Grizzly victim knew risks of living with bears, friends say
BILLINGS, Mont. (AP) — Grizzly bears are part of life in the gateway communities bordering Yellowstone National Park, and backcountry snowmobile guide Charles “Carl” Mock knew well the risks that come with working, hiking and fishing among the fear-inspiring carnivores, his friends said.
Mock was killed after being mauled by a 400-plus pound (181-plus kilogram) male grizzly while fishing alone at a favorite spot on Montana's Madison River, where it spills out of the park and into forested land that bears wander in search of food.
The bear had a dead moose stashed nearby and wildlife officials say it likely attacked Mock to defend the carcass. The grizzly was shot and killed after charging at a group of seven game wardens and bear specialists who returned the next day.
Bear spray residue found on Mock's clothing suggested he tried to ward off last week's attack using a canister of the Mace-like deterrent, considered an essential item in the backcountry. He usually carried a pistol, too, but wasn't on the day he was killed just a few miles north of the small town of West Yellowstone where he lived, according to two friends.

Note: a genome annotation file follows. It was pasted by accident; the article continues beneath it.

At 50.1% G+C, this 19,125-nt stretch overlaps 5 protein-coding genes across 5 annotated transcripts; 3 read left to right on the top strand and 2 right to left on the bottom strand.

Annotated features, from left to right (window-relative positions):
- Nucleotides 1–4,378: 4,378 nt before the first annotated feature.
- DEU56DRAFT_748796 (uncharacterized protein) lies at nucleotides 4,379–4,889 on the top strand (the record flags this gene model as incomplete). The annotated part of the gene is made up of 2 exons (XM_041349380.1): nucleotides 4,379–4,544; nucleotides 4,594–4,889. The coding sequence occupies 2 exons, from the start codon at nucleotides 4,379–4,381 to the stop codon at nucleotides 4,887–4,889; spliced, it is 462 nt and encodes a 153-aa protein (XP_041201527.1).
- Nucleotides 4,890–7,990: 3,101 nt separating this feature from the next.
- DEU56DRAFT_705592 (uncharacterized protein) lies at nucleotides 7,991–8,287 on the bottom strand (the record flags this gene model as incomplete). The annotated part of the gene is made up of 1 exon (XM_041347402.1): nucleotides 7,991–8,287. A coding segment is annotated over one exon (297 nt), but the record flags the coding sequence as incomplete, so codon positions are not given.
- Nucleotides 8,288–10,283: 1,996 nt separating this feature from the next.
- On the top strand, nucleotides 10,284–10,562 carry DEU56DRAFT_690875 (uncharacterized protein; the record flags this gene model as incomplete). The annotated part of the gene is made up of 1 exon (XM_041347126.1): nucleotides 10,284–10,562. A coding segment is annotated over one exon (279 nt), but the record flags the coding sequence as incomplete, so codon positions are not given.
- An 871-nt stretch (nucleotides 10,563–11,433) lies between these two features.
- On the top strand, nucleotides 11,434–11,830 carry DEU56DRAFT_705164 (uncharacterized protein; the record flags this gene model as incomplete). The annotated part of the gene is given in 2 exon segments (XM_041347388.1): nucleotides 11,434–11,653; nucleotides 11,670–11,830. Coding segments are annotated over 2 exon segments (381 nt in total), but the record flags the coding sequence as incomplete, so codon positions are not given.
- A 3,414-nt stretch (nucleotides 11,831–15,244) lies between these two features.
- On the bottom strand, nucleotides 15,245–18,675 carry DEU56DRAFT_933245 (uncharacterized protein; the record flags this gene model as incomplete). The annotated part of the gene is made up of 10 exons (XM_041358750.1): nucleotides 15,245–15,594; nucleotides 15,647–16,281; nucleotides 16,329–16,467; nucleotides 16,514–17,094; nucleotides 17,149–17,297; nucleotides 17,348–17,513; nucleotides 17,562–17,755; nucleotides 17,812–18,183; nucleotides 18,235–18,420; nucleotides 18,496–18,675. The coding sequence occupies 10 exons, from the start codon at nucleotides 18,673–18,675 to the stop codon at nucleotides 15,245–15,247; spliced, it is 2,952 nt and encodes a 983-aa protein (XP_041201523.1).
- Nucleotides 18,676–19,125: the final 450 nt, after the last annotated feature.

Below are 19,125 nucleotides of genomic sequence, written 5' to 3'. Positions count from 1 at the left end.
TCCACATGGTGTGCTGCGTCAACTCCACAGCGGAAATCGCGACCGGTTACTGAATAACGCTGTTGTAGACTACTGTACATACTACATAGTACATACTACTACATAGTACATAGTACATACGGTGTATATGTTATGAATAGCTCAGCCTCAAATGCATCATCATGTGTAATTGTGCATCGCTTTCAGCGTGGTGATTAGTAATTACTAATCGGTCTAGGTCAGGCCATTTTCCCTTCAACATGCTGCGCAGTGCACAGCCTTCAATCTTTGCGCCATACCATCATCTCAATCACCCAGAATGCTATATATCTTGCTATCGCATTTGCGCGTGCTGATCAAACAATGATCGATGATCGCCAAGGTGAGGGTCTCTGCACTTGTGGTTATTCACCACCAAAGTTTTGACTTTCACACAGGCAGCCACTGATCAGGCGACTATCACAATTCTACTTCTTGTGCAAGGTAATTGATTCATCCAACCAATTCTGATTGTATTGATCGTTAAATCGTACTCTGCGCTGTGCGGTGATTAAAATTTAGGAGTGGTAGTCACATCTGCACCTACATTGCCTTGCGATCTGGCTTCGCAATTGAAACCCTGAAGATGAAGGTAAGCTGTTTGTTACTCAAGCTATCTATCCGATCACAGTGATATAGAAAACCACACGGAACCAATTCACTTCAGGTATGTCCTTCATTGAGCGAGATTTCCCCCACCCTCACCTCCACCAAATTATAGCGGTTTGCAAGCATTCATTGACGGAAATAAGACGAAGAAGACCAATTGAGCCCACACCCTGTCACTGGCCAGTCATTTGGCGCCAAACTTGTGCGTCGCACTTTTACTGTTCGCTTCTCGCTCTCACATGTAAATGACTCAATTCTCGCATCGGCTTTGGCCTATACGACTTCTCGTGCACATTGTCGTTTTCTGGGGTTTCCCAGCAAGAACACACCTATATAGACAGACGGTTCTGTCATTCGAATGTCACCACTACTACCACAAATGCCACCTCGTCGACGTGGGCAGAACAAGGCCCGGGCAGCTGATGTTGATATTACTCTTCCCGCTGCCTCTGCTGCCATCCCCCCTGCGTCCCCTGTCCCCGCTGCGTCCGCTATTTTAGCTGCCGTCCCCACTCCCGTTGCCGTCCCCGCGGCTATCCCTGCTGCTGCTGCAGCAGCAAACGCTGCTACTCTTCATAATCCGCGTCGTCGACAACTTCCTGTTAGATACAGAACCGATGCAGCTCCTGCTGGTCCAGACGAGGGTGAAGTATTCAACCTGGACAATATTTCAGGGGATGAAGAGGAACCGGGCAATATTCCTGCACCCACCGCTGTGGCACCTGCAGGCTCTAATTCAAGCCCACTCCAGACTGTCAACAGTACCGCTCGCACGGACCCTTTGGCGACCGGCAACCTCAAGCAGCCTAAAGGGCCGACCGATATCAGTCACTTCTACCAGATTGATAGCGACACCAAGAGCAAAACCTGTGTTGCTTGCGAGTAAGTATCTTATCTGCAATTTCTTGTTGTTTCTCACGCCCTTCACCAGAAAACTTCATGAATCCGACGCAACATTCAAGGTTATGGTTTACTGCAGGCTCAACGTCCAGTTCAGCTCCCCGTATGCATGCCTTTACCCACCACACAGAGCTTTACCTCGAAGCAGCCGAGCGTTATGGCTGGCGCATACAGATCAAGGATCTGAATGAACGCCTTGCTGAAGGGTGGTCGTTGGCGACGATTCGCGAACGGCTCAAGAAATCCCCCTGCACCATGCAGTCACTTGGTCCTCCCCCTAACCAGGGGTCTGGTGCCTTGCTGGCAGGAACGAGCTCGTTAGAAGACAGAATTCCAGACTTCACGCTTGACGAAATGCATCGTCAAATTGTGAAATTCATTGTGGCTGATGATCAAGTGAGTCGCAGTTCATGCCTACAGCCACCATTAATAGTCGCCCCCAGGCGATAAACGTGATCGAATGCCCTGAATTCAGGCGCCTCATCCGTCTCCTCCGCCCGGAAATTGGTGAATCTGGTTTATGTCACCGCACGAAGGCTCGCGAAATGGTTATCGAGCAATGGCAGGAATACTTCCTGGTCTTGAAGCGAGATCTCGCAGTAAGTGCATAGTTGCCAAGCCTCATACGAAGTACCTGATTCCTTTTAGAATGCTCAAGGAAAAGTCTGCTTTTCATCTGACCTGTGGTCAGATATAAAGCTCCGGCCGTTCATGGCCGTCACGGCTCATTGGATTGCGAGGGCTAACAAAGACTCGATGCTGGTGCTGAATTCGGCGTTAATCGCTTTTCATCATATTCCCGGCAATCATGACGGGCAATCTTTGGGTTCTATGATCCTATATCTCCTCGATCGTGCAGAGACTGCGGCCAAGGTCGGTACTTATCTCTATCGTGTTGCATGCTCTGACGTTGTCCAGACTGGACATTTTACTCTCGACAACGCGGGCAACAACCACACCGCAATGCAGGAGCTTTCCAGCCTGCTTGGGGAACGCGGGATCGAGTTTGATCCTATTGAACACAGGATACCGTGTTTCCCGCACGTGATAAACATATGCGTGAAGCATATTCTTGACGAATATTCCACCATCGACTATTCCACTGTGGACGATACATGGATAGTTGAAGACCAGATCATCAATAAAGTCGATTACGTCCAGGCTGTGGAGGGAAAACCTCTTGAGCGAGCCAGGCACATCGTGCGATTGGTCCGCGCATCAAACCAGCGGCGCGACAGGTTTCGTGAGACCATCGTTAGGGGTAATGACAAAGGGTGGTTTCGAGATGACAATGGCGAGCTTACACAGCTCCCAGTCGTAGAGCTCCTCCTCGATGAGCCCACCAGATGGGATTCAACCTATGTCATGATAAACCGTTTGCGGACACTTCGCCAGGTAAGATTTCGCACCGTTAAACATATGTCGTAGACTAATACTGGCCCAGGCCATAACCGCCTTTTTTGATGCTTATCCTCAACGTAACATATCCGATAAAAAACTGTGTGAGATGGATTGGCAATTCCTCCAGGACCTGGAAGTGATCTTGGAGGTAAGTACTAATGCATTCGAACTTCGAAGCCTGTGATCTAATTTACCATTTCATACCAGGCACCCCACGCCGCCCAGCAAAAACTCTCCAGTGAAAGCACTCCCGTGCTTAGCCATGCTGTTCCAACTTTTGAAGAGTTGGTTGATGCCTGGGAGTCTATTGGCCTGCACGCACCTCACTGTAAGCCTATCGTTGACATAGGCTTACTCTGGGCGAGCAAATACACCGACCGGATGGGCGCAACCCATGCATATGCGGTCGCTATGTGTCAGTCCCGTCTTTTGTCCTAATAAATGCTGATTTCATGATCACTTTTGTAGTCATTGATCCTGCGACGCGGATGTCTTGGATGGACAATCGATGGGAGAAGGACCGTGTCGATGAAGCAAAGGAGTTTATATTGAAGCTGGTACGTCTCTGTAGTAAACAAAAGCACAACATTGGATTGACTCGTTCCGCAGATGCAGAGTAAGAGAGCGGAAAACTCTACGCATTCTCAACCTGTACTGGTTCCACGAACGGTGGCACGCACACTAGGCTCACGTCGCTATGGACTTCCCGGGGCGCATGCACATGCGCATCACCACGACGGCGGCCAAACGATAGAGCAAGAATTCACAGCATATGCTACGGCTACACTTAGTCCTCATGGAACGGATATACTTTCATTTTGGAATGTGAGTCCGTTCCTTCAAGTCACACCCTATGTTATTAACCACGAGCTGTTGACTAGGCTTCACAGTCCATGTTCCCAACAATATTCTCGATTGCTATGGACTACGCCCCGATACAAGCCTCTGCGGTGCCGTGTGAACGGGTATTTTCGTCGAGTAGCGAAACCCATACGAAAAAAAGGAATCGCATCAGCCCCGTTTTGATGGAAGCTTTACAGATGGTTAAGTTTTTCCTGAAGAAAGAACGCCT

While some outsiders questioned the inherent perils of such a lifestyle in the wake of Mock's death, those who knew him said he accepted the risk as trade-off for time spent in a wilderness teeming with elk, deer, wolves and other wildlife.
“People don't understand that for us who live here, that's what we do every day,” said Scott Riley, who said he fished, hunted, hiked and kayaked numerous times with Mock over the past decade. “When you send your kid out on a bike on a trail, you send him with bear spray.”
West Yellowstone has just over 900 full time residents but gets throngs of summer tourists as one of the main entrances into the park. Spring and fall are the quiet seasons when...